Like many of you, we have been closely following the developments of COVID-19. The safety of our visitors, campers, staff, and volunteers is our top priority. Upon the advice of Ontario’s Chief Medical Officer of Health, Dr. David Williams, the Gardiner Museum will close temporarily effective Saturday March 14, 2020.
We will continue to take guidance from our public health officials regarding the duration of the closure and will post updates to our website and social media channels as they become available. We are grateful for your support and thank you for your patience and understanding as we work to navigate this challenging time. We look forward to welcoming you back to the Gardiner soon.
The starting dates of our Spring Clay Classes will be delayed. Rest assured that no cancellation penalties will go into effect before the revised dates have been announced. We are working to develop a new schedule as quickly as possible and appreciate your understanding.
The Gardiner Museum is among the few museums in the world focused on ceramics, and is one of the most important specialty museums internationally. It houses approximately 4,000 objects, including European porcelain, ceramics from the Ancient Americas, Chinese porcelain, Japanese porcelain, and contemporary ceramics. Search the collection online!
Support the Gardiner's mission to champion clay, build community, and promote arts education. All of our memberships include a full year of free admission to the Museum, as well as discounts at CLAY Restaurant and the Gardiner Shop, and start and at just $30!
The Gardiner Museum of Ceramic Art was opened in 1984 by George and Helen Gardiner to house their collection of ancient American artifacts and European pottery and porcelain.
Between 1987 and 1996 it was managed by the Royal Ontario Museum, but a generous endowment from George Gardiner allowed it to regain its independence.
Attendance, membership, and program participation more than doubled over the next seven years, and the Museum became an important centre for ceramics in North America. The Museum was closed from 2004 to 2006 for a major expansion. Today the Museum boasts an expanding permanent collection, a full schedule of exhibitions and programs, and a growing audience.
The Gardiner Museum temporarily closed its doors in 2003 to undergo expansion, with major funding from the Government of Canada, the Province of Ontario, an anonymous lead donor, and Museum co-founder Helen Gardiner. Building on the architectural strength of the original 1984 structure, the award-winning firm of Kuwabara Payne McKenna Blumberg led this compelling renewal. The Museum reopened in 2006 to universal critical acclaim.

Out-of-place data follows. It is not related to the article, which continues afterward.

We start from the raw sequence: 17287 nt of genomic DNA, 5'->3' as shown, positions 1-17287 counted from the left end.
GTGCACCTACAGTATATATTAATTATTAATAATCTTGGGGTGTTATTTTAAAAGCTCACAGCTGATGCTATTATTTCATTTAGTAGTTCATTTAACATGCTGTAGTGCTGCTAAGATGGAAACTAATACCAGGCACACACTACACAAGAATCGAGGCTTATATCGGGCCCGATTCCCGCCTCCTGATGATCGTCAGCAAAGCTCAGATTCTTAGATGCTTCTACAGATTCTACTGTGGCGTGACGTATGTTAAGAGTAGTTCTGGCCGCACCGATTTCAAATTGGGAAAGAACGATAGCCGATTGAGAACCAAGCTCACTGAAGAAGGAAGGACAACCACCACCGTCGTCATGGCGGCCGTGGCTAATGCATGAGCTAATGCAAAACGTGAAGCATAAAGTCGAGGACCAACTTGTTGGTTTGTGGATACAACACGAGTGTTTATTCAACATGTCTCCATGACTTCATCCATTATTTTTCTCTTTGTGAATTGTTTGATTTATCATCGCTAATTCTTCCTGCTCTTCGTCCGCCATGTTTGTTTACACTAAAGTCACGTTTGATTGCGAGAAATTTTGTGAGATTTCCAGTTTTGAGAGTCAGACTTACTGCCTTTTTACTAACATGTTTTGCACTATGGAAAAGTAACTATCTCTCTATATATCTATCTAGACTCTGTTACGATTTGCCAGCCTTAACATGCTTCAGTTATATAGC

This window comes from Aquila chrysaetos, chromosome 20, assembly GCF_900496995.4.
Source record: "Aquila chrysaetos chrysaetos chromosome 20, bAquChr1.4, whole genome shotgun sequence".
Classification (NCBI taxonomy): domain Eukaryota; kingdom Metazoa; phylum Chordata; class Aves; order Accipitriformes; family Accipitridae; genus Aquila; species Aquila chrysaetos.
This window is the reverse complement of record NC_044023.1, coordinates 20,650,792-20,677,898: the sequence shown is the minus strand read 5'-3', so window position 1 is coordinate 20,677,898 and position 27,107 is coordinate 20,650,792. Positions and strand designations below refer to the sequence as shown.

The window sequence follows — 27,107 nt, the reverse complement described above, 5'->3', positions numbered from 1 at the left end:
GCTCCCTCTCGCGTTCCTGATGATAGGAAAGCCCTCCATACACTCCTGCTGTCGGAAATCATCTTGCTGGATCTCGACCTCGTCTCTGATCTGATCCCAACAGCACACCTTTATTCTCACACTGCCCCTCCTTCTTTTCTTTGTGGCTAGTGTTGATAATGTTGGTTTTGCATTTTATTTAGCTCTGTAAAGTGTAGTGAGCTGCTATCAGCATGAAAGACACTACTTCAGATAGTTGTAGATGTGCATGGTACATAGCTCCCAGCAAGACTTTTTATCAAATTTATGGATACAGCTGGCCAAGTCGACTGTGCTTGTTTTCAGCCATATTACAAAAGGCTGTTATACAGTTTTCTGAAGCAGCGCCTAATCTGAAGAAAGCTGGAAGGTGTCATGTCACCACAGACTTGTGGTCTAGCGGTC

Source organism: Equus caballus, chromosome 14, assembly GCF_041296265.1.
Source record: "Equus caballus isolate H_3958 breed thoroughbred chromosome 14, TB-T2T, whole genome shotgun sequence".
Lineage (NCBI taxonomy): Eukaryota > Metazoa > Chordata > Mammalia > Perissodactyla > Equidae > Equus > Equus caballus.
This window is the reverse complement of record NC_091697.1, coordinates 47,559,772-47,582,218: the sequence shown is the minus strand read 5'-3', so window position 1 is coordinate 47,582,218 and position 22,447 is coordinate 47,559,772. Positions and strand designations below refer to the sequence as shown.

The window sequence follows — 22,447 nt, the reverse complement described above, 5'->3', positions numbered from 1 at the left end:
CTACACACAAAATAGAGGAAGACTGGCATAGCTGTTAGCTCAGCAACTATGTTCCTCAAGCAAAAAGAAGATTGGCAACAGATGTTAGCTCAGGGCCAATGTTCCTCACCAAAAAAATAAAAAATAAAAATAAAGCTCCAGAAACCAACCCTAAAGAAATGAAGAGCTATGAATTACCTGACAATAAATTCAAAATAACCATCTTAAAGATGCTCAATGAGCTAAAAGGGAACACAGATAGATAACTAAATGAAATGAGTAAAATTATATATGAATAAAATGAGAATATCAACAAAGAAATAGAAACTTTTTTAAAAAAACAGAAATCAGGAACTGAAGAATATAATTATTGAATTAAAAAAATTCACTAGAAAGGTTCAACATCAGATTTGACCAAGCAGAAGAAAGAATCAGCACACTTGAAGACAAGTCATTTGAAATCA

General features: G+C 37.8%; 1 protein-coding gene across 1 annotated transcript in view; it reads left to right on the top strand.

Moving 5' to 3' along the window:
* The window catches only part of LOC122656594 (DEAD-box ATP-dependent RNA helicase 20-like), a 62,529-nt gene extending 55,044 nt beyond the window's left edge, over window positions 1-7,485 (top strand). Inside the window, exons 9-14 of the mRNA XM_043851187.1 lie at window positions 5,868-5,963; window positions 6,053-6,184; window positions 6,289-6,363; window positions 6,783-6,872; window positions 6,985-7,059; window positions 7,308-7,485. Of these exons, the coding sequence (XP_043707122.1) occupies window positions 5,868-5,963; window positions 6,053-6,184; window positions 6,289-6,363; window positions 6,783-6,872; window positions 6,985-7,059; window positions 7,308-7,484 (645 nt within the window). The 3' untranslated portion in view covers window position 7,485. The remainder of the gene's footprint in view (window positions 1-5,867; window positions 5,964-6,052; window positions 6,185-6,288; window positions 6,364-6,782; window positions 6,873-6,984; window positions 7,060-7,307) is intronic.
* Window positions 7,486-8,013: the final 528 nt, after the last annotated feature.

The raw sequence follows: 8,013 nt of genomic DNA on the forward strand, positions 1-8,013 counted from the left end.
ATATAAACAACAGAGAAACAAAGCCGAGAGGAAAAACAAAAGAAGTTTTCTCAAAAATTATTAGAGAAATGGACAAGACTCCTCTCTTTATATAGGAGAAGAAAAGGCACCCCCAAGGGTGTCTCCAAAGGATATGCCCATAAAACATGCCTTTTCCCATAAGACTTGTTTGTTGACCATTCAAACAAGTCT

The expansion allowed for the strategic addition of 14,000 square feet, primarily for new galleries, larger educational, administrative, and studio spaces, a new retail shop, a café and special events space, and an engaging extension to the street.
The expansion has led to a broader focus at the Gardiner: a capacity for a larger collection, more special exhibitions, and greater public participation in the Gardiner experience.
Born in 1917 in Toronto, George Gardiner graduated from the University of Toronto and the Harvard Business School. After working on New York’s Wall Street and in the iron-munitions industry, he returned to Toronto in 1946 to start his own stock-brokerage firm. He rose steadily to become a strong presence in Canadian business, chairing several Toronto-based firms and, in 1962-64, the Toronto Stock Exchange. He also contributed to the establishment of York University’s prestigious school of business.
George Gardiner began collecting ceramics in 1976, initially to decorate his home. He collected in specific areas of ceramic excellence in great depth including: Ancient American ceramics, Italian Renaissance pottery, English pottery of the 17th century and 18th century European porcelain. He was joined in this passion by his wife, Helen, a native of Kirkland Lake, Ontario, who had studied at York University. In 1984, they co-founded the Gardiner Museum. The Gardiners’ hope, Helen later wrote, was that the Museum “would contribute in a meaningful way to the understanding and appreciation of ceramic art worldwide.”
George Gardiner chaired the Museum’s Board until 1994. Following his death in 1997, Helen continued to support our community as a major philanthropist. She served as honorary chair of the capital campaign for the Museum’s expansion, and remained active with the Museum until her death in 2008.
In recognition of their contributions, the Gardiners were both admitted to the Order of Canada.
111 Queen's Park
Canada, M5S 2C7